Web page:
The statistic of the match: Conceding nine games against Jankovic meant that Williams dropped just 40 games during the fortnight
A memorable moment: On hearing how much Williams had earned for winning the tournament, Jankovic immediately wanted to know the size of the cheque for the runner-up.
Her 10th Grand Slam title: Williams defeated Safina, 6-0, 6-3, to win the 2009 Australian Open:
What happened: It was an odd year, and didn't that mean that Williams was destined to win the Australian Open? After all, her previous titles had come in 2003, 2005 and 2007. "I really wasn't feeling like it was destiny this year. I thought, 'Okay, I don't want this in my brain'. I just want to win; I just want to win seven matches," Williams was quoted as saying by The New York Times. "I wasn't thinking, 'this is it, because it's an odd year', But it happened again, which is kind of weird." It was a lop-sided final, with Serena beating her Russian opponent inside an hour to reach double figures for Grand Slam titles.
What Serena said: "I've always said that when I'm playing my best, it's very difficult to beat me, and I think that today I played close to my best because I didn't make that many errors. I don't think I've ever played a match with so few errors [seven]. I saw that stat at the end and I was like, 'Whoa'. I think the key is just doing what my dad tells me to do in practice, just technical things."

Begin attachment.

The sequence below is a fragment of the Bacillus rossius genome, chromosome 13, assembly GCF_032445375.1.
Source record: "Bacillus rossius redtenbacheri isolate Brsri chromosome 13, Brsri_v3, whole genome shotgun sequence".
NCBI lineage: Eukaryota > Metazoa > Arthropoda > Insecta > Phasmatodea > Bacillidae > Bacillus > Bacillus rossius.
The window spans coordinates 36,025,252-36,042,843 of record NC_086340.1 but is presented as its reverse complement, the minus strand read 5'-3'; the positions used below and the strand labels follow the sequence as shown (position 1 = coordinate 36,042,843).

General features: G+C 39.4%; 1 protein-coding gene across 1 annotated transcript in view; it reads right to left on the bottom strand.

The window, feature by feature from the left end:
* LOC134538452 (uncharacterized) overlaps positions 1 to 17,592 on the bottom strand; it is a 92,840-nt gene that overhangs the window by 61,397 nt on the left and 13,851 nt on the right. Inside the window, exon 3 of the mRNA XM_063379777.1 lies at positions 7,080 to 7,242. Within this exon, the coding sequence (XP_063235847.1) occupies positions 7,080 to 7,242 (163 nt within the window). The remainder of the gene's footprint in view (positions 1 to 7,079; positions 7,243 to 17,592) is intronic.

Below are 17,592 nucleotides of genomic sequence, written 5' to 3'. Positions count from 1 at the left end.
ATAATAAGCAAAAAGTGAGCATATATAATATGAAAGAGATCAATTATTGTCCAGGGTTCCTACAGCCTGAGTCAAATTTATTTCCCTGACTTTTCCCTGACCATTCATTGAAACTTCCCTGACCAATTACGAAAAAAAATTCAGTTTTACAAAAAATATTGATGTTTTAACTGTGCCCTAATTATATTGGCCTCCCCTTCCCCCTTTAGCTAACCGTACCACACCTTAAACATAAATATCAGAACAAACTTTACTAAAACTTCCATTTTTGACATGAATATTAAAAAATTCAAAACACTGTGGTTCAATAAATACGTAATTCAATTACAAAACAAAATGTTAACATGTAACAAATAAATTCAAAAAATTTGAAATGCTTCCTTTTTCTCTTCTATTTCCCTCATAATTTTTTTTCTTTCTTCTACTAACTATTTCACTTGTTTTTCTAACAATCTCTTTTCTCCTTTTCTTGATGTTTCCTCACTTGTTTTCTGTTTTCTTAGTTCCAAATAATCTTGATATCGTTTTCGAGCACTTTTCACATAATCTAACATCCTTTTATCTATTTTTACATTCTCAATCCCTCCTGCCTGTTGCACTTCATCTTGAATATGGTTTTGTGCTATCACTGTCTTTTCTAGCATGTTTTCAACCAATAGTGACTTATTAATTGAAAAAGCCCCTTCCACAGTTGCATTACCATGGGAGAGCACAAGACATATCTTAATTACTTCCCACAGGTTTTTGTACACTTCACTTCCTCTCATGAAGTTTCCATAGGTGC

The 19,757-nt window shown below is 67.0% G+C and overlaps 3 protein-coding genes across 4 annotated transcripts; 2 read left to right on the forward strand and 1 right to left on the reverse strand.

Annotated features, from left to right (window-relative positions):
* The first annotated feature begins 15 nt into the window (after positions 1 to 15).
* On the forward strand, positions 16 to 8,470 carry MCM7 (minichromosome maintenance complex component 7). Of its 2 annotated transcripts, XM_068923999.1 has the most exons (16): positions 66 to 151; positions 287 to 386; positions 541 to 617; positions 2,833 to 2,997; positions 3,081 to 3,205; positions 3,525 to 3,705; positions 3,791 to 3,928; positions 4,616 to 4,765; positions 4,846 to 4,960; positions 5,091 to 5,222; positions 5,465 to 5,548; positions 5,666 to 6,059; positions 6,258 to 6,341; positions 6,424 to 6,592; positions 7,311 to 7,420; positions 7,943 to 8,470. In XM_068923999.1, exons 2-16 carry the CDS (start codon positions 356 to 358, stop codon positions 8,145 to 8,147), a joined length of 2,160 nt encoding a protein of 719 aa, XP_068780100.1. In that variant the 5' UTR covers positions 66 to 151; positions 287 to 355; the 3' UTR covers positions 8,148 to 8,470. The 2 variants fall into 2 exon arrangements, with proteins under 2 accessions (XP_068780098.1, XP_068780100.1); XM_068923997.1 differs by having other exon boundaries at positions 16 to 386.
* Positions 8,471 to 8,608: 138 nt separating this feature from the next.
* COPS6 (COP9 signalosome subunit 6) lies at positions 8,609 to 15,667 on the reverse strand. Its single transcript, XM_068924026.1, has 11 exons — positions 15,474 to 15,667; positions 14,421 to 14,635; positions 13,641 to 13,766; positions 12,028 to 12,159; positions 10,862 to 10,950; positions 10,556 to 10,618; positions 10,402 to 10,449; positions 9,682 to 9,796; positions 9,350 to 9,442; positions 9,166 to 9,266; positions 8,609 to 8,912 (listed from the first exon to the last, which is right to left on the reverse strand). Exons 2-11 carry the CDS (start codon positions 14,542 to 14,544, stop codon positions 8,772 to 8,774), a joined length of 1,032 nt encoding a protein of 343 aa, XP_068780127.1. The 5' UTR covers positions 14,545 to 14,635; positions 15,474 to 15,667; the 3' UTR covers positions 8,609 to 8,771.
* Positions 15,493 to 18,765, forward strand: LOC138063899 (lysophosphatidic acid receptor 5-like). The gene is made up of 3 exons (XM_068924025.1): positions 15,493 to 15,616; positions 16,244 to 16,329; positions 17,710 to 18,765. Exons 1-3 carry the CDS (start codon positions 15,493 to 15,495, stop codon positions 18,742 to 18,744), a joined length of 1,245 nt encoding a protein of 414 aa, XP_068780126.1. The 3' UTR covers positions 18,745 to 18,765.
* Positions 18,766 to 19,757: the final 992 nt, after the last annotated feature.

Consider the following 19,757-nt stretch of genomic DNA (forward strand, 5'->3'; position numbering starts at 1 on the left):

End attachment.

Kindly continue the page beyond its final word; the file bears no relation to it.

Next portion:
What her opponent said: "There's not much to say as I didn't spend one hour on the court. Serena played too good today - I was just a ball boy on the court."
What others said: "Serena looks deeps inside and is just determined not to lose. She really hates to lose. I think she is really taking advantage of the situation right now, because you just have so much time in a sports career, and you just want to get the best out of it," said Williams' mother, Oracene.
A memorable moment: As early as Safina's opening service game - she hit three double-faults - it looked as though it would be Williams' day.
Mark Hodgkinson is the author of 'Game, Set and Match: Secret Weapons of the World's Top Tennis Players' (Bloomsbury, May 2015).